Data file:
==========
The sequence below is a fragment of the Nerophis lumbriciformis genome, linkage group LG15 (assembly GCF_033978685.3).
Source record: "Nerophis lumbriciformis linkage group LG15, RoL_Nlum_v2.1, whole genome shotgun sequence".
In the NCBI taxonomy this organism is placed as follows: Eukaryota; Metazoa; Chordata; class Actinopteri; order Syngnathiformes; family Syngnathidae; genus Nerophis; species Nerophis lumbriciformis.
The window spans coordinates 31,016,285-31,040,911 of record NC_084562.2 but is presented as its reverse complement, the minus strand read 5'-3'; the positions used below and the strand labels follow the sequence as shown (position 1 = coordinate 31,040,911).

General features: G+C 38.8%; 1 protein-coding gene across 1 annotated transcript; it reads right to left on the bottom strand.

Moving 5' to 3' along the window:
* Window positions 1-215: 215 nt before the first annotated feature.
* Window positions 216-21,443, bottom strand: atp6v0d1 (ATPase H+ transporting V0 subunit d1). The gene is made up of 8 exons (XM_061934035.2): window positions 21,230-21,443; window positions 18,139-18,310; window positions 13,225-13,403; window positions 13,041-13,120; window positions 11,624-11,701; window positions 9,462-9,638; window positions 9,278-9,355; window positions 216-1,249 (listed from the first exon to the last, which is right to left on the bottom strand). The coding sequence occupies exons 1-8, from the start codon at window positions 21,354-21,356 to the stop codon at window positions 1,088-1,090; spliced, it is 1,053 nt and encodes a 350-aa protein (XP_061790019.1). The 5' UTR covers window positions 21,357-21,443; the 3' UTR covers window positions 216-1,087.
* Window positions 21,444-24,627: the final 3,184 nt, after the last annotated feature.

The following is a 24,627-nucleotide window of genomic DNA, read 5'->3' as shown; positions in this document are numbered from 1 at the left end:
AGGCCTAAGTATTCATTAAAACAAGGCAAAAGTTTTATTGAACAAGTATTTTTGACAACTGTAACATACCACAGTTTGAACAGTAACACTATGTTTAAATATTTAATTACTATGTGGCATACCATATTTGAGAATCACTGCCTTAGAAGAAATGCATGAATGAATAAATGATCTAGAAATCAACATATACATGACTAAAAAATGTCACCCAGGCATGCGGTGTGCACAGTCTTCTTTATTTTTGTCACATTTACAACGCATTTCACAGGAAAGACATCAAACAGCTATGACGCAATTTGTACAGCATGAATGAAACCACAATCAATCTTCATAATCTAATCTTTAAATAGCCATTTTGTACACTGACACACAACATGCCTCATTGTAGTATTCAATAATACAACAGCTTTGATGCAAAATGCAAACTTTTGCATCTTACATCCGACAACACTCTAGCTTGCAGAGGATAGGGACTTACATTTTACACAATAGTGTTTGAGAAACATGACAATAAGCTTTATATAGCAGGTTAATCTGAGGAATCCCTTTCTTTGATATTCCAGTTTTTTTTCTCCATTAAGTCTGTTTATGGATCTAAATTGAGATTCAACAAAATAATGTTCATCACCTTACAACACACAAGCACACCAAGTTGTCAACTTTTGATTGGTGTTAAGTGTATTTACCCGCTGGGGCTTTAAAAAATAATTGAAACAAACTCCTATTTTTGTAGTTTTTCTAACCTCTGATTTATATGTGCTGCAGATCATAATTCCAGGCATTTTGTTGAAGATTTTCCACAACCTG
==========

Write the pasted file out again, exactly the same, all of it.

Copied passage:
The sequence below is a fragment of the Nerophis lumbriciformis genome, linkage group LG15 (assembly GCF_033978685.3).
Source record: "Nerophis lumbriciformis linkage group LG15, RoL_Nlum_v2.1, whole genome shotgun sequence".
In the NCBI taxonomy this organism is placed as follows: Eukaryota; Metazoa; Chordata; class Actinopteri; order Syngnathiformes; family Syngnathidae; genus Nerophis; species Nerophis lumbriciformis.
The window spans coordinates 31,016,285-31,040,911 of record NC_084562.2 but is presented as its reverse complement, the minus strand read 5'-3'; the positions used below and the strand labels follow the sequence as shown (position 1 = coordinate 31,040,911).

General features: G+C 38.8%; 1 protein-coding gene across 1 annotated transcript; it reads right to left on the bottom strand.

Moving 5' to 3' along the window:
* Window positions 1-215: 215 nt before the first annotated feature.
* Window positions 216-21,443, bottom strand: atp6v0d1 (ATPase H+ transporting V0 subunit d1). The gene is made up of 8 exons (XM_061934035.2): window positions 21,230-21,443; window positions 18,139-18,310; window positions 13,225-13,403; window positions 13,041-13,120; window positions 11,624-11,701; window positions 9,462-9,638; window positions 9,278-9,355; window positions 216-1,249 (listed from the first exon to the last, which is right to left on the bottom strand). The coding sequence occupies exons 1-8, from the start codon at window positions 21,354-21,356 to the stop codon at window positions 1,088-1,090; spliced, it is 1,053 nt and encodes a 350-aa protein (XP_061790019.1). The 5' UTR covers window positions 21,357-21,443; the 3' UTR covers window positions 216-1,087.
* Window positions 21,444-24,627: the final 3,184 nt, after the last annotated feature.

The following is a 24,627-nucleotide window of genomic DNA, read 5'->3' as shown; positions in this document are numbered from 1 at the left end:
AGGCCTAAGTATTCATTAAAACAAGGCAAAAGTTTTATTGAACAAGTATTTTTGACAACTGTAACATACCACAGTTTGAACAGTAACACTATGTTTAAATATTTAATTACTATGTGGCATACCATATTTGAGAATCACTGCCTTAGAAGAAATGCATGAATGAATAAATGATCTAGAAATCAACATATACATGACTAAAAAATGTCACCCAGGCATGCGGTGTGCACAGTCTTCTTTATTTTTGTCACATTTACAACGCATTTCACAGGAAAGACATCAAACAGCTATGACGCAATTTGTACAGCATGAATGAAACCACAATCAATCTTCATAATCTAATCTTTAAATAGCCATTTTGTACACTGACACACAACATGCCTCATTGTAGTATTCAATAATACAACAGCTTTGATGCAAAATGCAAACTTTTGCATCTTACATCCGACAACACTCTAGCTTGCAGAGGATAGGGACTTACATTTTACACAATAGTGTTTGAGAAACATGACAATAAGCTTTATATAGCAGGTTAATCTGAGGAATCCCTTTCTTTGATATTCCAGTTTTTTTTCTCCATTAAGTCTGTTTATGGATCTAAATTGAGATTCAACAAAATAATGTTCATCACCTTACAACACACAAGCACACCAAGTTGTCAACTTTTGATTGGTGTTAAGTGTATTTACCCGCTGGGGCTTTAAAAAATAATTGAAACAAACTCCTATTTTTGTAGTTTTTCTAACCTCTGATTTATATGTGCTGCAGATCATAATTCCAGGCATTTTGTTGAAGATTTTCCACAACCTG